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The Zilog Z80 is an 8-bit microprocessor designed and manufactured by Zilog from 1976 onwards. It was widely used both in desktop and embedded computer designs, and is one of the most popular CPUs of all time. Although Zilog made several attempts to move off the Z80 onto more powerful 16-bit (Zilog Z800, Zilog Z8000) and 32-bit (Zilog Z80000) platforms, other companies were offering CPUs in this performance range years earlier, and the Zilog chips never caught on.


The Z80 came about when Federico Faggin left Intel after working on the 8080, and by July 1976 Zilog had the Z80 on the market. It was designed to be binary compatible with the Intel 8080 so that most 8080 code could run unmodified on it, notably the CP/M operating system.

The Z80 offered five real improvements over the 8080:

  • an enhanced instruction set including new IX and IY index registers and instructions for them
  • two instances of each register which could be quickly switched between, to speed up response to interrupts
  • a limited ability for SIMD (Single Instruction, Multiple Data) with block move and copy instructions.
  • a built-in DRAM refresh address counter that would otherwise have to be provided by external circuitry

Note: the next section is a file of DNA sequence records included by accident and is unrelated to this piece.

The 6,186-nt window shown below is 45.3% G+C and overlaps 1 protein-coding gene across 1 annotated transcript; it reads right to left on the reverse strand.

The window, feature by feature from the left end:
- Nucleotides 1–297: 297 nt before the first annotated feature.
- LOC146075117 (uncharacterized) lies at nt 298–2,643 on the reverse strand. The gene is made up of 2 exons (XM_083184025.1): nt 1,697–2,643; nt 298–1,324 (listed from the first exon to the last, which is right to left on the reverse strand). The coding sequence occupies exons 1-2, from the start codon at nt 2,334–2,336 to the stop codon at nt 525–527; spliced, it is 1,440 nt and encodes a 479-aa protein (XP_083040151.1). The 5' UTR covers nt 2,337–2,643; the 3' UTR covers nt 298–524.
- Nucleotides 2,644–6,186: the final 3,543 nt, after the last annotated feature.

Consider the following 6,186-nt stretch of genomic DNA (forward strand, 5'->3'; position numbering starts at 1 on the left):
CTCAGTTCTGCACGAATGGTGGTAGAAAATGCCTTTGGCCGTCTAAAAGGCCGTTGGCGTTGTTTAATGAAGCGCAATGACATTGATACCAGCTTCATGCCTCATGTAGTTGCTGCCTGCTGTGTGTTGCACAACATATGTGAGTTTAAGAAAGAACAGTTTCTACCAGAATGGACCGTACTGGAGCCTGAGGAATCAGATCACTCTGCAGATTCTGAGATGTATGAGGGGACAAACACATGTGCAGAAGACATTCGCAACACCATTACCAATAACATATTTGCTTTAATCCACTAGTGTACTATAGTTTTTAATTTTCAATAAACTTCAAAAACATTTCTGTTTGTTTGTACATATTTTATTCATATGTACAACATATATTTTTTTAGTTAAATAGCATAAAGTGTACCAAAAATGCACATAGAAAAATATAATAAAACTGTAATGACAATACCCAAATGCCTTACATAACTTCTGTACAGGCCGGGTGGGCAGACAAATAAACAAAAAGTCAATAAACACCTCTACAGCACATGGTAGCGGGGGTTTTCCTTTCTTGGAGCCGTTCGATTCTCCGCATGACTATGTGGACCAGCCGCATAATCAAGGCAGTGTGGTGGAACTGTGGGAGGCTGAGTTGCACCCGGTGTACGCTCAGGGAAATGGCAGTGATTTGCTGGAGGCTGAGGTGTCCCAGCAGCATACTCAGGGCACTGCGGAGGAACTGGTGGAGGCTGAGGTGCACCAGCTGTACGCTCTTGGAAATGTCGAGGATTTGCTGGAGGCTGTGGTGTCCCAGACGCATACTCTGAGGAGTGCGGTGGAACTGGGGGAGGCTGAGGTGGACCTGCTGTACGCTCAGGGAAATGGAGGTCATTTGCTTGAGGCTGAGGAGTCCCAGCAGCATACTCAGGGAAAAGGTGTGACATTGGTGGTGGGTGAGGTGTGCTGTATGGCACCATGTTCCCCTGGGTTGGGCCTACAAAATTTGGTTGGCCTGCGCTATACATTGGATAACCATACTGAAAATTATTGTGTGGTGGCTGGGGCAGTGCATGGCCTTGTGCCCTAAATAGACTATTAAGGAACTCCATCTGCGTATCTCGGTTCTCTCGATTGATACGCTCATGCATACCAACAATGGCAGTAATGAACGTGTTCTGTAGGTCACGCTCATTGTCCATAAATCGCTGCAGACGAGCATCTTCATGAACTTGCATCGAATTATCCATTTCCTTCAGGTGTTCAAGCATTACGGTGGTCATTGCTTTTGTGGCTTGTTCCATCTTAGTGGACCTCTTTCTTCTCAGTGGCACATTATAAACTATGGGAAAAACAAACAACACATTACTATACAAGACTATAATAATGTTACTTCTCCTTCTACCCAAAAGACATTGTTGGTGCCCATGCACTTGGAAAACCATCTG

• a much lower price

The Z80 quickly took over from the 8080 in the market, and became the most popular 8-bit CPU of all time - indeed, if one takes the absolute size of the market into account, the most successful CPU ever. Later versions increased in speed from the early models' 1 MHz up to as much as 20 MHz.

Perhaps key to the success of the Z80 was the built-in DRAM controller, which allowed systems to be built with fewer support chips. Competitor MOS Technology, Inc, maker of the famous 6502 processor, later included this very useful feature in its second generation color video chip VIC-II.

Notable Uses

  • Sega Master System and Game Gear.
  • Both the SNK Neo-Geo and Sega Megadrive video games consoles use it as an audio coprocessor.
  • Nintendo's Game Boy and Game Boy Color handheld game systems used a Z80 clone manufactured by Sharp Corporation, which had a slightly different instruction set.

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